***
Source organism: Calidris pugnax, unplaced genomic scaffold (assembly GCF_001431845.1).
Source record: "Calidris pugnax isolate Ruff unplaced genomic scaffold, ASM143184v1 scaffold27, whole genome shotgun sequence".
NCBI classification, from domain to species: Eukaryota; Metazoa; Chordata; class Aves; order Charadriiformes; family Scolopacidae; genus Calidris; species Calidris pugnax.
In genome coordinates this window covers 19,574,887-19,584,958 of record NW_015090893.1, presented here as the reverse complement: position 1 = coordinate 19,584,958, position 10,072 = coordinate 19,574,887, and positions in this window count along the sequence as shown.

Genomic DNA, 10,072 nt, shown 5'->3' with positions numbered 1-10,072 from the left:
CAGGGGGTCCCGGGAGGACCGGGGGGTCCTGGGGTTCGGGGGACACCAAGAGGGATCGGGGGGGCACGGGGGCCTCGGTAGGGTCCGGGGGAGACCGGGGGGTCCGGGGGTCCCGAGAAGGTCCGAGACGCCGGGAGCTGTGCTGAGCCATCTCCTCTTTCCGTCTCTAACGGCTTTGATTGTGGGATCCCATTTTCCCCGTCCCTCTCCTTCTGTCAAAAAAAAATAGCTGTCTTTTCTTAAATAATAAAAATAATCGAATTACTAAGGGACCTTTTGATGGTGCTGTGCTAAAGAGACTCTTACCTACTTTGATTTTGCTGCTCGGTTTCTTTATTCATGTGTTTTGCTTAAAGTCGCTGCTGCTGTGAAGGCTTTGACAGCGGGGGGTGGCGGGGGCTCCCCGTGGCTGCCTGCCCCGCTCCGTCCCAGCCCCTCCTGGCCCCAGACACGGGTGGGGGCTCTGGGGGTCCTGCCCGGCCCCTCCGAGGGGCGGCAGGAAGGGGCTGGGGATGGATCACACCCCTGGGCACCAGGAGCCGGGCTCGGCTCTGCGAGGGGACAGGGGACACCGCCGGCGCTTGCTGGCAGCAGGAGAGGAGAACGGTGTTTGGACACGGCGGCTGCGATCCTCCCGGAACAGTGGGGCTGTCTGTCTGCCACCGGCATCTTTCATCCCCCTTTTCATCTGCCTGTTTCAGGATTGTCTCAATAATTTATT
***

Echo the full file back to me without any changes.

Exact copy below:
Source organism: Calidris pugnax, unplaced genomic scaffold (assembly GCF_001431845.1).
Source record: "Calidris pugnax isolate Ruff unplaced genomic scaffold, ASM143184v1 scaffold27, whole genome shotgun sequence".
NCBI classification, from domain to species: Eukaryota; Metazoa; Chordata; class Aves; order Charadriiformes; family Scolopacidae; genus Calidris; species Calidris pugnax.
In genome coordinates this window covers 19,574,887-19,584,958 of record NW_015090893.1, presented here as the reverse complement: position 1 = coordinate 19,584,958, position 10,072 = coordinate 19,574,887, and positions in this window count along the sequence as shown.

Genomic DNA, 10,072 nt, shown 5'->3' with positions numbered 1-10,072 from the left:
CAGGGGGTCCCGGGAGGACCGGGGGGTCCTGGGGTTCGGGGGACACCAAGAGGGATCGGGGGGGCACGGGGGCCTCGGTAGGGTCCGGGGGAGACCGGGGGGTCCGGGGGTCCCGAGAAGGTCCGAGACGCCGGGAGCTGTGCTGAGCCATCTCCTCTTTCCGTCTCTAACGGCTTTGATTGTGGGATCCCATTTTCCCCGTCCCTCTCCTTCTGTCAAAAAAAAATAGCTGTCTTTTCTTAAATAATAAAAATAATCGAATTACTAAGGGACCTTTTGATGGTGCTGTGCTAAAGAGACTCTTACCTACTTTGATTTTGCTGCTCGGTTTCTTTATTCATGTGTTTTGCTTAAAGTCGCTGCTGCTGTGAAGGCTTTGACAGCGGGGGGTGGCGGGGGCTCCCCGTGGCTGCCTGCCCCGCTCCGTCCCAGCCCCTCCTGGCCCCAGACACGGGTGGGGGCTCTGGGGGTCCTGCCCGGCCCCTCCGAGGGGCGGCAGGAAGGGGCTGGGGATGGATCACACCCCTGGGCACCAGGAGCCGGGCTCGGCTCTGCGAGGGGACAGGGGACACCGCCGGCGCTTGCTGGCAGCAGGAGAGGAGAACGGTGTTTGGACACGGCGGCTGCGATCCTCCCGGAACAGTGGGGCTGTCTGTCTGCCACCGGCATCTTTCATCCCCCTTTTCATCTGCCTGTTTCAGGATTGTCTCAATAATTTATT